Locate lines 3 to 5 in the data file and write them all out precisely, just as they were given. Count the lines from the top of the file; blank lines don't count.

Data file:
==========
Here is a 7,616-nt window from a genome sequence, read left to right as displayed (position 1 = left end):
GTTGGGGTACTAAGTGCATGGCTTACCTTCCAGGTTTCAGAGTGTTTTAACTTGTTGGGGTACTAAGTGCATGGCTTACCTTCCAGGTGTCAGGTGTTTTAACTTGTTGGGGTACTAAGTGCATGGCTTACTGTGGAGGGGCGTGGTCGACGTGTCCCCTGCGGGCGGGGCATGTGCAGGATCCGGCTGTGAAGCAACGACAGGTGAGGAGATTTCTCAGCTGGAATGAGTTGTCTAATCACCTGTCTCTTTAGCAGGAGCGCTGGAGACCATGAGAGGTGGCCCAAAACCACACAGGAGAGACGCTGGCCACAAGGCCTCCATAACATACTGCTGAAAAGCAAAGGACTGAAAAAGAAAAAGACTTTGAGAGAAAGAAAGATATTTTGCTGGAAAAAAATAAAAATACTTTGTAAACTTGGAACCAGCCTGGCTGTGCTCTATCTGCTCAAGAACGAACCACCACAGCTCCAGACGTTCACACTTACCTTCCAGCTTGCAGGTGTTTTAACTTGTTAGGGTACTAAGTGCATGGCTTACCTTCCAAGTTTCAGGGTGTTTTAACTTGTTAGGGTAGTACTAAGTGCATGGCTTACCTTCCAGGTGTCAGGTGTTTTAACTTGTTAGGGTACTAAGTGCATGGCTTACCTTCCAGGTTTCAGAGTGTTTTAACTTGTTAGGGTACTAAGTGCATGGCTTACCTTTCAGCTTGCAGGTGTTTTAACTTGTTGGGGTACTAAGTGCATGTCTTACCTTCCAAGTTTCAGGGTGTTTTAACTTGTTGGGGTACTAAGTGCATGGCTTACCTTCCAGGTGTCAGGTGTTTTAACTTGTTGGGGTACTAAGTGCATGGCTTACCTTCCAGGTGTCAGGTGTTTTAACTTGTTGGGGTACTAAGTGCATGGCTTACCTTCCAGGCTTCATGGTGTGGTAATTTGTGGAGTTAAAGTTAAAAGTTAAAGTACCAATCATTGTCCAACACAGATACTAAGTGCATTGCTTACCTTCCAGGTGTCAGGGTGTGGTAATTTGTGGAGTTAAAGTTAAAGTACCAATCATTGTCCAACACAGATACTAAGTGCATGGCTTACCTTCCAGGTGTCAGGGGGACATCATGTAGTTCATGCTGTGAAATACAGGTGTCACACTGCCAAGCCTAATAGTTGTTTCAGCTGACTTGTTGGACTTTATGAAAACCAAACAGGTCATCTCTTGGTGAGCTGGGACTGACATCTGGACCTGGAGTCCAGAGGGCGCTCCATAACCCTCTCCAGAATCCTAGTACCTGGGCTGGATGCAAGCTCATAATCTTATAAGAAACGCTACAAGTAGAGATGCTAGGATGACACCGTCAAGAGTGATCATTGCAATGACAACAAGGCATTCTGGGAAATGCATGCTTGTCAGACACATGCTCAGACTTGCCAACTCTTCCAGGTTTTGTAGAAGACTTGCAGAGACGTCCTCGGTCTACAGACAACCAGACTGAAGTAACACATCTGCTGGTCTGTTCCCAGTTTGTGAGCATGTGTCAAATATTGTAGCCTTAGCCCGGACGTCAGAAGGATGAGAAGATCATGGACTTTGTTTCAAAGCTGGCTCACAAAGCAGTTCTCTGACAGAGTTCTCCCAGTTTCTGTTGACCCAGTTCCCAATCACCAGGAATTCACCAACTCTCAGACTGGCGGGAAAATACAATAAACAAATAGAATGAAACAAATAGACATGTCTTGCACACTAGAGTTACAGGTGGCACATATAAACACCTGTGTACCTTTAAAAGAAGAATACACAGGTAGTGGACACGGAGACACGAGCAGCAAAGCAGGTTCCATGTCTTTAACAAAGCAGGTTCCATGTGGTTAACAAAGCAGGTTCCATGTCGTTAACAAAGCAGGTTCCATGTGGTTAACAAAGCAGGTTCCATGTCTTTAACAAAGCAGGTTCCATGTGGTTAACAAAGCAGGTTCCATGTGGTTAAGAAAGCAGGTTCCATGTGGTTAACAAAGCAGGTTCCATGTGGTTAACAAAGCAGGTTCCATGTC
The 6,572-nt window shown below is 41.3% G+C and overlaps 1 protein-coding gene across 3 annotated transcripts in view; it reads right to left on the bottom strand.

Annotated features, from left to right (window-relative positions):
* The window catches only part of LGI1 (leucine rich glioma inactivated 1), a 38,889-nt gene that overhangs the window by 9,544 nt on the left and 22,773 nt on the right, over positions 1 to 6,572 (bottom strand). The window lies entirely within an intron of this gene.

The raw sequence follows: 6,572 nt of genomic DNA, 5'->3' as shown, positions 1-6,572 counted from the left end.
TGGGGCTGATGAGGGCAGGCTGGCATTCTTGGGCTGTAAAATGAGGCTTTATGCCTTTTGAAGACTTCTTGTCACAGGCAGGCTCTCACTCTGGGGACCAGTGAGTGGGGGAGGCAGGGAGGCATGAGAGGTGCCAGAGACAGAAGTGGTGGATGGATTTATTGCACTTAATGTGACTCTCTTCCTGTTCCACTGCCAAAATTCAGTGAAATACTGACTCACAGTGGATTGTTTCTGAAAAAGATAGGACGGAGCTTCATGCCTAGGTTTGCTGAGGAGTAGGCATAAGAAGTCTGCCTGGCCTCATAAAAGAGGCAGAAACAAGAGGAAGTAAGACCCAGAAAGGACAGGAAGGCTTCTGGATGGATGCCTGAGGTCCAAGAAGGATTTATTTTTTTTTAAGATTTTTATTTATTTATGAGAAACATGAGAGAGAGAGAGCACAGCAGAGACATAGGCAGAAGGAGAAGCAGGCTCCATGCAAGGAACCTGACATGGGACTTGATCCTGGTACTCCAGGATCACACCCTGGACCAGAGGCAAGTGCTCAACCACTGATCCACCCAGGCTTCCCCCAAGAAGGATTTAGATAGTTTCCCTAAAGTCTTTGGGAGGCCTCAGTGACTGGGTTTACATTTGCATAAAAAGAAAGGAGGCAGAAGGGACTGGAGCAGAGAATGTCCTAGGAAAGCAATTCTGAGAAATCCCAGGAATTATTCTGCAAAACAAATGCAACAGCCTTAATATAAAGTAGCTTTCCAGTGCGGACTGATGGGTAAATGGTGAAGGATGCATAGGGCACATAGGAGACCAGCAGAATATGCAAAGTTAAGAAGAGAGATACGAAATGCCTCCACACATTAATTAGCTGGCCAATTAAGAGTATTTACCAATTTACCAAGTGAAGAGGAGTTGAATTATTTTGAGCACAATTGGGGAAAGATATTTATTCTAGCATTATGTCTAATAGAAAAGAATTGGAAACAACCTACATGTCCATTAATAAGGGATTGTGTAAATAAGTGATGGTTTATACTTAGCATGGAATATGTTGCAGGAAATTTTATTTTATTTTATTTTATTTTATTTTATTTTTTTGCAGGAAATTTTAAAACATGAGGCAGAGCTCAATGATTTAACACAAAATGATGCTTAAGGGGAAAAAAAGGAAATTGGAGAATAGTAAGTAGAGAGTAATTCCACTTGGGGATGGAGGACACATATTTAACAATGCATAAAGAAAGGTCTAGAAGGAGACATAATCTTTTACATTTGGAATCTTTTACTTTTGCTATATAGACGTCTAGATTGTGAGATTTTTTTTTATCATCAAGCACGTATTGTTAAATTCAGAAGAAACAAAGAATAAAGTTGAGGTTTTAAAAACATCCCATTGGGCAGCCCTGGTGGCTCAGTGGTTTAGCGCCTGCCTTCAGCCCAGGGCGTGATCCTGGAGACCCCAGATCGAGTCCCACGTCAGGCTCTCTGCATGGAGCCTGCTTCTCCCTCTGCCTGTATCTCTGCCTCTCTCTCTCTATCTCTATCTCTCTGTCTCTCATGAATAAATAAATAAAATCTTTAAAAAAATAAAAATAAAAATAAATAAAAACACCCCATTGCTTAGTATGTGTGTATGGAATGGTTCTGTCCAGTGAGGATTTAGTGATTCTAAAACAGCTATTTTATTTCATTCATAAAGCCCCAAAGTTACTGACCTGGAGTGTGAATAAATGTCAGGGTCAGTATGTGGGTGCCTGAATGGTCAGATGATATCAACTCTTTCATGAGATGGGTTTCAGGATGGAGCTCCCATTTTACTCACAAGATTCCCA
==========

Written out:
The 6,572-nt window shown below is 41.3% G+C and overlaps 1 protein-coding gene across 3 annotated transcripts in view; it reads right to left on the bottom strand.

Annotated features, from left to right (window-relative positions):
* The window catches only part of LGI1 (leucine rich glioma inactivated 1), a 38,889-nt gene that overhangs the window by 9,544 nt on the left and 22,773 nt on the right, over positions 1 to 6,572 (bottom strand). The window lies entirely within an intron of this gene.